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ORPHIR

[Description(s) from The National Gazetteer (1868)]
"ORPHIR, a parish and post-office village in the S. district of Mainland, or Pomona, Orkney Islands, coast of Scotland, 7 miles S.W. of Kirkwall. It comprises that portion of Pomona bounded on the S. and W. by Scalps Flow, together with the island of Cava, and a curiously formed rock or skerry, called the Barrel of Butter. It was called by the Northmen Jorfior, corrupted into Orphir, from jord, "land", and fior, "fire", because the large peat mosses in the eastern part of the parish supplied peat for fuel to the surrounding district.

The parish, which is about 7 miles long by 3 broad, is traversed by the road from Kirkwall to Stromness, and is bounded on the N. and N.W. by a range of hills, the highest summit of which, Wart Hill, is about 700 feet above sea level. The parish is advantageously situated for commerce, having a coast line, including sinuosities, of near 12 miles, in general bold and rocky, but indented with bays or coves, one of which, called the Bay of Houton, forms a safe harbour for small vessels.

Near the centre of the parish is the Loch of Kirbister, between 2 and 3 miles in circumference, and abounding with excellent sea-trout, and in various parts of the parish are mineral springs, the most celebrated of which is Scoridale, noted for its tonic, diuretic, and antiscorbutic properties. A large part of the surface is hilly, pasture, or moss, but in parts near the coast it is fertile, the soil being a rich loam mixed with stones.

In favoured localities the crops are good, and the fisheries on the coast are very prolific. There are quarries of flagstone, sandstone, and trap, and bog-iron ore is abundant. The principal landed proprietors have houses on their estates, the chief seats being the Hall of Clairstran, the property of the late Lord Armadale, and Graemsay, of Sir G. E. Honyman, Bart. From the summit of a hill near the church a view is commanded of all the Orkneys, embracing 25 islands, and parts of Caithness and Sutherland.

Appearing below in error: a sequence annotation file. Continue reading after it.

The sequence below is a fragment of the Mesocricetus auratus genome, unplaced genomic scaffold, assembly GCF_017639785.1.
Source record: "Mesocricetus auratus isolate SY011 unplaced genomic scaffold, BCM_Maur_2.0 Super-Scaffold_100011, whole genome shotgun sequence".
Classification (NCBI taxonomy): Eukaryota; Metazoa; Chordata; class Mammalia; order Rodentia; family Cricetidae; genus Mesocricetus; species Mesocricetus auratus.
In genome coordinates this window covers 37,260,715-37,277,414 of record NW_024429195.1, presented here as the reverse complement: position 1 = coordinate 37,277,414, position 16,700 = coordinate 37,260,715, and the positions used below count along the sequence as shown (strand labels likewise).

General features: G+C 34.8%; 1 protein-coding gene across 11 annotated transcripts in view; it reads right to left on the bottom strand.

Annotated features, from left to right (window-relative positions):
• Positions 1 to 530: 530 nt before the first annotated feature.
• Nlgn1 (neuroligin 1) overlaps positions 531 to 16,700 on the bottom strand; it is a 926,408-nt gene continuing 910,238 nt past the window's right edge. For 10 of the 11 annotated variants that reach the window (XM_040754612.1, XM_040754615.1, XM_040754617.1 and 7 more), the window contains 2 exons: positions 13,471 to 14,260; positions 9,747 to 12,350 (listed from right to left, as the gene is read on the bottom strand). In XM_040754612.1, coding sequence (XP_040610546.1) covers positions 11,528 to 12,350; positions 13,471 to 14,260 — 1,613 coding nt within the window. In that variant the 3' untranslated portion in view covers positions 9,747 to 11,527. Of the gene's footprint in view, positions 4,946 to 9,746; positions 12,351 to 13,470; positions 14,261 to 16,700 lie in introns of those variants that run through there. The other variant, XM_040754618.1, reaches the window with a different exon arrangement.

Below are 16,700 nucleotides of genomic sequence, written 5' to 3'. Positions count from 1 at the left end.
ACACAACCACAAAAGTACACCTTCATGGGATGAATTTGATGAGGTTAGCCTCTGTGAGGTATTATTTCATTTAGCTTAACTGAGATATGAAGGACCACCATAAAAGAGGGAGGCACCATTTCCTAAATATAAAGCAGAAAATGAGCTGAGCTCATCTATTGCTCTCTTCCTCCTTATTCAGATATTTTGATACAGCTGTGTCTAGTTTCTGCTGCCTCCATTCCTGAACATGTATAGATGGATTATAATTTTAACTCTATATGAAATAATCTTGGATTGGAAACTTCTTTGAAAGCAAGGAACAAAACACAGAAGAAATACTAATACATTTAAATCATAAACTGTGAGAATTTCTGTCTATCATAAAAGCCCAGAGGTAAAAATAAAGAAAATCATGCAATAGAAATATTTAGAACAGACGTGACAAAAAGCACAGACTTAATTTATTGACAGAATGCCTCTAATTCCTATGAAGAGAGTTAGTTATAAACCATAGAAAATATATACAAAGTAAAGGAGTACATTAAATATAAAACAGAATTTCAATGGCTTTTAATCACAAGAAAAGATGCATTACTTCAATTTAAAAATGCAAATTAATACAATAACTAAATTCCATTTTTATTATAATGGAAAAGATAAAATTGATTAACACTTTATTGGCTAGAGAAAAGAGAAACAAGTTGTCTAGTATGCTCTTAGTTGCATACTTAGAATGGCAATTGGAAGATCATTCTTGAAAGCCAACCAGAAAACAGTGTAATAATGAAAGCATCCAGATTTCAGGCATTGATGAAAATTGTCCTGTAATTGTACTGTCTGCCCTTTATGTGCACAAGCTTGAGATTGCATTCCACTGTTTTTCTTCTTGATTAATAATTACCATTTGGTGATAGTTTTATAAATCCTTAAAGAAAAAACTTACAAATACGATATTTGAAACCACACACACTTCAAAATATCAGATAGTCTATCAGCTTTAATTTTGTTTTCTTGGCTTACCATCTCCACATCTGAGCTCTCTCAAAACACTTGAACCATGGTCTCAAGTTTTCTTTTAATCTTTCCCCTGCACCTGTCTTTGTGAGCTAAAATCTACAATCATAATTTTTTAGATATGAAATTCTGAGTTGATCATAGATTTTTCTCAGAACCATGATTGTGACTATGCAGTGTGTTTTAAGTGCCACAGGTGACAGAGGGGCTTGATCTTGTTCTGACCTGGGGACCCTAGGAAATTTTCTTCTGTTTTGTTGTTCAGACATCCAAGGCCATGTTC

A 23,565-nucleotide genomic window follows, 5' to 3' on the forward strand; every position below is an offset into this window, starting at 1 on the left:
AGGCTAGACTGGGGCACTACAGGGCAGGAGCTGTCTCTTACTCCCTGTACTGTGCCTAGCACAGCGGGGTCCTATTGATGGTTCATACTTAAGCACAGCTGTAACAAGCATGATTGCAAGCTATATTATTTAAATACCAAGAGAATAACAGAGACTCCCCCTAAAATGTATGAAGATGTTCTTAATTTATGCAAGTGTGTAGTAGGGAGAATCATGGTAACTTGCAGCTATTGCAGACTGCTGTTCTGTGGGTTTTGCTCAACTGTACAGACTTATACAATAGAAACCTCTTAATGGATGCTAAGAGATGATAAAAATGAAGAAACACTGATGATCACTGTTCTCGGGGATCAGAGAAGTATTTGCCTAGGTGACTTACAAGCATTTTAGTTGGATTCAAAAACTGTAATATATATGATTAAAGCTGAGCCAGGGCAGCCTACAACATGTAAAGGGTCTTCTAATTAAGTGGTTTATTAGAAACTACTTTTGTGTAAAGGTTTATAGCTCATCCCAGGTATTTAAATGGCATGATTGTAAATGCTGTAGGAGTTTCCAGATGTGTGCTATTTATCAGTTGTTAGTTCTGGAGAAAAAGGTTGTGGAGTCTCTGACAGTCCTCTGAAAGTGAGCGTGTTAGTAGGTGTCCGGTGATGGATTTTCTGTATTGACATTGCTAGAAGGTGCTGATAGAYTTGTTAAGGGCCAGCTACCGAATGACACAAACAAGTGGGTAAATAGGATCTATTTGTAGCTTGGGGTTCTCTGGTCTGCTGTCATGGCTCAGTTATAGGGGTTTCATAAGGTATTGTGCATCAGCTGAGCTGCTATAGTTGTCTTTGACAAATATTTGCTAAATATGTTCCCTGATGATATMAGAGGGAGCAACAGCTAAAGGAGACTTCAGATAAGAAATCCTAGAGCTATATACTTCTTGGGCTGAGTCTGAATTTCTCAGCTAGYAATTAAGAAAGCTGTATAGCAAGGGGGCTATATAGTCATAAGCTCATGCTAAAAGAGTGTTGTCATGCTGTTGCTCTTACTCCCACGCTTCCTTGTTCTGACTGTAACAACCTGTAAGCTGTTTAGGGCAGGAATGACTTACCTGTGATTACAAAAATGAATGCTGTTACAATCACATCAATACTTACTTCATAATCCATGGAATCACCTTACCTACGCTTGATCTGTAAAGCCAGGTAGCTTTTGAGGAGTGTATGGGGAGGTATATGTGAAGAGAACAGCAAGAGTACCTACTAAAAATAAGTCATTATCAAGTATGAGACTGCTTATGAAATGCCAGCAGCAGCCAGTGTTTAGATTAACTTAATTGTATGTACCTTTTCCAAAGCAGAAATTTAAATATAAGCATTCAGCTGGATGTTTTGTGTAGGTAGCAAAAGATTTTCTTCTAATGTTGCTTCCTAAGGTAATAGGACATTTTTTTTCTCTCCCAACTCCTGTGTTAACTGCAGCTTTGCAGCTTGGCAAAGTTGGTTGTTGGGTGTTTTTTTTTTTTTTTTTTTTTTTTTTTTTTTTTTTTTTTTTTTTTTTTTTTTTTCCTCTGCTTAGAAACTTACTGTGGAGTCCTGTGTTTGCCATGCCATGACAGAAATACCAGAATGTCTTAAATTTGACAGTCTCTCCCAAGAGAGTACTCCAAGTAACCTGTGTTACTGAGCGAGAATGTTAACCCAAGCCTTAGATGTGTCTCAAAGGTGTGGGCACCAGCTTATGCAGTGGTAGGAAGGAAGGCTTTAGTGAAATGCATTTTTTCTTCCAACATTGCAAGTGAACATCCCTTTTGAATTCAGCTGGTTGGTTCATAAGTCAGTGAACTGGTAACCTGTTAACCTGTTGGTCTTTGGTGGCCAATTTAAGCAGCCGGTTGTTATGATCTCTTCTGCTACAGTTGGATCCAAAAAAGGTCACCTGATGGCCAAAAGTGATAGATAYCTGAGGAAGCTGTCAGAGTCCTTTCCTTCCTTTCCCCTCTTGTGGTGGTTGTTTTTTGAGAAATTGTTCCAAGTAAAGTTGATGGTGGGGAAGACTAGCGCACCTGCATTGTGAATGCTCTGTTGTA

The parish is in the presbytery of Cariston and synod of Orkney. The minister's stipend is 8158, with glebe. The poor's estate produces about 812 per annum. The parish church was erected in 1829. There is a Free church, also two schools maintained by mortifications. In the churchyard is a stone pile, 18 feet in diameter and 20 feet high, rudely resembling the Pantheon at Rome, called Girth House, and supposed to have been an ancient Romish chapel, of which several existed in this part of the country. In the district of Swambister is an ancient circular tower 180 feet in circumference, supposed to have been the stronghold of Sueno Boerstrop, who was murdered by Paul, the Norwegian Count of Orkney. There are also barrows and tumuli in various parts of the parish."

"CAVA, one of the Mainland Orkney islands of the Orkney and Shetland group, 2 miles S. of Houton Head, in the mainland, and forming part of the parish of Orphir. It is 1 mile in length and a quarter of a mile in breadth."

"HOUTON HOLM, one of the islands of the South Orkney Isles, coast of Scotland, 1 mile S. of Pomona."

[Description(s) from The National Gazetteer of Great Britain and Ireland (1868)
Transcribed by Colin Hinson ©2003]


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